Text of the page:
The street sign for Portway.
The Portway Sign, January 2016

In each case there was talk of gangs attempting to lure young girls away, by offering them lucrative posts abroad and, in the cases of Mary Seward and Eliza Carter, the consensus was that they had fallen victim to one of these gangs and had been trafficked to the continent for immoral purposes.


However, as the case of Amelia Jeffs will show, the police in 1890 were slow off the mark to look in some fairly obvious places, so it is also possible that they fell victim to a serial killer who may well have been on the prowl in West Ham in the latter years of the 19th century.


Although nothing is known of the fates of Mary Seward and Eliza Carter, a gruesome discovery in a box at a carrier’s office in Goswell Road, London,  in 1883 led to speculation that at least one of the girls had been found.

We’ll discuss this find, as well as other tantalising clues on all four cases.

The articles will use press and police reports to piece together the case and, wherever possible, you will be able to view contemporary illustrations that will show  the chief protagonists in each case, from the victims, to their parents, to the police who investigated each case.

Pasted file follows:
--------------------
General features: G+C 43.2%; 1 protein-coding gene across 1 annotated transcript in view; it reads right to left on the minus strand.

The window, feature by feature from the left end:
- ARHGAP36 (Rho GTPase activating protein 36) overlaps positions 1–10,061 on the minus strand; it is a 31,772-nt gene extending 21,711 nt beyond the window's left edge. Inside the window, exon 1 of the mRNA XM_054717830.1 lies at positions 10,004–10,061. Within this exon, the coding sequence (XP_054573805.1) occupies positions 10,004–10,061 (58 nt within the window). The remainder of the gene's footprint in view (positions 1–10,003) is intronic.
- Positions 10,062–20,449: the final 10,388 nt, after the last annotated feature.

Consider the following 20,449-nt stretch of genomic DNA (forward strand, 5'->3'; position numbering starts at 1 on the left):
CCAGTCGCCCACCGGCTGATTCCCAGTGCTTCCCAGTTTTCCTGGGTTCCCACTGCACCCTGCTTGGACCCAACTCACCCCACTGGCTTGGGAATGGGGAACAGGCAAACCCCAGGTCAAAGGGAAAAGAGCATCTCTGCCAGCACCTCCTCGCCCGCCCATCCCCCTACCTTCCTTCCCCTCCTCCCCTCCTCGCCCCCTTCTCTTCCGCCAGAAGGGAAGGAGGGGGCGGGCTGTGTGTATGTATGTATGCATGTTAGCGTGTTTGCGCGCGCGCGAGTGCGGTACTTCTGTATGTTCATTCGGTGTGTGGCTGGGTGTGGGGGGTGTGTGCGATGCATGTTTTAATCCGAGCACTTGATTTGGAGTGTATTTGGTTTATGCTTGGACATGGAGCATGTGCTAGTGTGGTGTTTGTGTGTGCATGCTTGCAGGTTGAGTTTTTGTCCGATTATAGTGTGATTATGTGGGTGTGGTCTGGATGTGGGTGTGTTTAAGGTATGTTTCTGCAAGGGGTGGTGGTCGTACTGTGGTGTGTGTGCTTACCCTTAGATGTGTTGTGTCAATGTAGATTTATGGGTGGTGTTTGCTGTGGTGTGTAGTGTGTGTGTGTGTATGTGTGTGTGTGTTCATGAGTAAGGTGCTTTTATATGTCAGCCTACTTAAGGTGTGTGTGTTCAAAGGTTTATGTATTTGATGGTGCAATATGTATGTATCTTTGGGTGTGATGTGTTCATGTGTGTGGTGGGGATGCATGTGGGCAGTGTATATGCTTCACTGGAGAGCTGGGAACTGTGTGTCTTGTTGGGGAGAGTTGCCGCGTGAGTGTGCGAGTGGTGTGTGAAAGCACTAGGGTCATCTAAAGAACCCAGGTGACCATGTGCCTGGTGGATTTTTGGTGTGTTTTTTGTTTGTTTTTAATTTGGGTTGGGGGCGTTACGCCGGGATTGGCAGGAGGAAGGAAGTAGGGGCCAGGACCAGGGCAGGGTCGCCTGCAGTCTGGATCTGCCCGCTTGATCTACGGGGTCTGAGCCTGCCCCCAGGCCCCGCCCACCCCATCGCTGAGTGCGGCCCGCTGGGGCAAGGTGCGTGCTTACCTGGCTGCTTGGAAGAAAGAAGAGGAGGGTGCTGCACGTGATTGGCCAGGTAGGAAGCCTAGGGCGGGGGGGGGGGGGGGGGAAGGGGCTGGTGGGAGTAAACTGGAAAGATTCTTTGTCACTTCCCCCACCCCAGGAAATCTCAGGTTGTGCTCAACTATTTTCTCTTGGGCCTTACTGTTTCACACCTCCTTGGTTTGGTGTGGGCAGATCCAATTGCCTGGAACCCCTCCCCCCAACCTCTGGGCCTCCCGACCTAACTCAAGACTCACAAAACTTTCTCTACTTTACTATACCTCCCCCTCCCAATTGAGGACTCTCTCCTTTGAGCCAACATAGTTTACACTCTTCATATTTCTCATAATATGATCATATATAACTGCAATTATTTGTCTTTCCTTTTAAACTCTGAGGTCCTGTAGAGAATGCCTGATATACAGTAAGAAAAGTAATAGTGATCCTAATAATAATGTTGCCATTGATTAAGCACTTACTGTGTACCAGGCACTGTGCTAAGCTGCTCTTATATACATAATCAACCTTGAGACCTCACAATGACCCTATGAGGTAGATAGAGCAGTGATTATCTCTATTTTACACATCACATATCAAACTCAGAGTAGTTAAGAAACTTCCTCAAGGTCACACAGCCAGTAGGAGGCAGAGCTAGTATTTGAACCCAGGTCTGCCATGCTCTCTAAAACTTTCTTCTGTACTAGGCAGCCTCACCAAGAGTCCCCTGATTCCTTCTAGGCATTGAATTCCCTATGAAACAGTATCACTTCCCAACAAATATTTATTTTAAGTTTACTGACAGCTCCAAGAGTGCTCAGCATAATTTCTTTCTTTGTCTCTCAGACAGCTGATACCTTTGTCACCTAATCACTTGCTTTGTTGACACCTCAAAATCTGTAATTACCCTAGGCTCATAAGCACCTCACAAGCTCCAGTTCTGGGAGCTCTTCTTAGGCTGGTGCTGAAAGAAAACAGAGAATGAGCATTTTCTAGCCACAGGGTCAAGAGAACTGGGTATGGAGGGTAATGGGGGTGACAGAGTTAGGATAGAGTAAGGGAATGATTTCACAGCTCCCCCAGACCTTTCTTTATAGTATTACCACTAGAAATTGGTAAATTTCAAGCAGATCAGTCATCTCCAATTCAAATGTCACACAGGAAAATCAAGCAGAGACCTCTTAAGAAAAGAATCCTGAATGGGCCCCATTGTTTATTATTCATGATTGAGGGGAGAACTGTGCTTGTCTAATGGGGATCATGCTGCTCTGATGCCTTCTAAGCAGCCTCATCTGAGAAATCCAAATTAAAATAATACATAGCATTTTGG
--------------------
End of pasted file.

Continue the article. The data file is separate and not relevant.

I’ve also visited the scene of each disappearance and crime and you’ll, therefore, be able to see photographs of the locations as they are today.


Over the course of the next few blogs each of these cases will be the subject of a series in depth, detailed articles which will present the known facts about each one of the disappearances.

The first will look at the case of Mary Seward, who disappeared in April 1881.

The next article will deal with the disappearance of Eliza Carter, who vanished in January 1882.

We will then present the details of a baffling case from 1883 when the finding of a teenage girl’s body of inside a box in a London carrier’s office led to speculation that the remains of one of the two girls may have been found.

There will then follow a series of detailed articles on the murder of Amelia Jeffs in which you will be able to study all the known facts and decide for yourself whether or not her murderer was known but was unable to be brought to justice due to a lack of evidence.

In short, you’ll be able to conduct your own investigation into a series of Victorian cold cases.

So be sure to follow our blog over the next two weeks as we set off on the trail of the Vanishing Londoners.

The articles are both intriguing and illuminating, shining a light, as they do, on other crimes that were taking place in East London around the time of the Jack the Ripper murders.